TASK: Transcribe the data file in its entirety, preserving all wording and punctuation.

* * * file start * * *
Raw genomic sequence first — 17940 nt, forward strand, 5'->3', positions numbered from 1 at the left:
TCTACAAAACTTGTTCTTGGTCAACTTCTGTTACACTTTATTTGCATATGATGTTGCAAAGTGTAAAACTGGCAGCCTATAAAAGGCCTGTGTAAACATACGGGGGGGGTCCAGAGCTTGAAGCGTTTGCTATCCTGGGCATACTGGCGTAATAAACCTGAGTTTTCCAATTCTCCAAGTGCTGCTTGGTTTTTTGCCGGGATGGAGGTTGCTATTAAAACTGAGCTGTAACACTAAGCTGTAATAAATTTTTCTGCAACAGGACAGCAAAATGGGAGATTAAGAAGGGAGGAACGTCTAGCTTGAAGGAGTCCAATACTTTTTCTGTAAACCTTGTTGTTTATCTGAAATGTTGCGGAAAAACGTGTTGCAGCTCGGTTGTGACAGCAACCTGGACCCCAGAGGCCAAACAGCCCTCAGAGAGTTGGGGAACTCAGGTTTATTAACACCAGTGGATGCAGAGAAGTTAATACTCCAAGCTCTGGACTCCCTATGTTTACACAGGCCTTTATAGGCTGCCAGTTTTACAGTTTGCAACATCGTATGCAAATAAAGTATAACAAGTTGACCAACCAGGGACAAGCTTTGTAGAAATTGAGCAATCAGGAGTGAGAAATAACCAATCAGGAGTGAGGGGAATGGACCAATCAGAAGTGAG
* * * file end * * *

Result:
Raw genomic sequence first — 17940 nt, forward strand, 5'->3', positions numbered from 1 at the left:
TCTACAAAACTTGTTCTTGGTCAACTTCTGTTACACTTTATTTGCATATGATGTTGCAAAGTGTAAAACTGGCAGCCTATAAAAGGCCTGTGTAAACATACGGGGGGGGTCCAGAGCTTGAAGCGTTTGCTATCCTGGGCATACTGGCGTAATAAACCTGAGTTTTCCAATTCTCCAAGTGCTGCTTGGTTTTTTGCCGGGATGGAGGTTGCTATTAAAACTGAGCTGTAACACTAAGCTGTAATAAATTTTTCTGCAACAGGACAGCAAAATGGGAGATTAAGAAGGGAGGAACGTCTAGCTTGAAGGAGTCCAATACTTTTTCTGTAAACCTTGTTGTTTATCTGAAATGTTGCGGAAAAACGTGTTGCAGCTCGGTTGTGACAGCAACCTGGACCCCAGAGGCCAAACAGCCCTCAGAGAGTTGGGGAACTCAGGTTTATTAACACCAGTGGATGCAGAGAAGTTAATACTCCAAGCTCTGGACTCCCTATGTTTACACAGGCCTTTATAGGCTGCCAGTTTTACAGTTTGCAACATCGTATGCAAATAAAGTATAACAAGTTGACCAACCAGGGACAAGCTTTGTAGAAATTGAGCAATCAGGAGTGAGAAATAACCAATCAGGAGTGAGGGGAATGGACCAATCAGAAGTGAG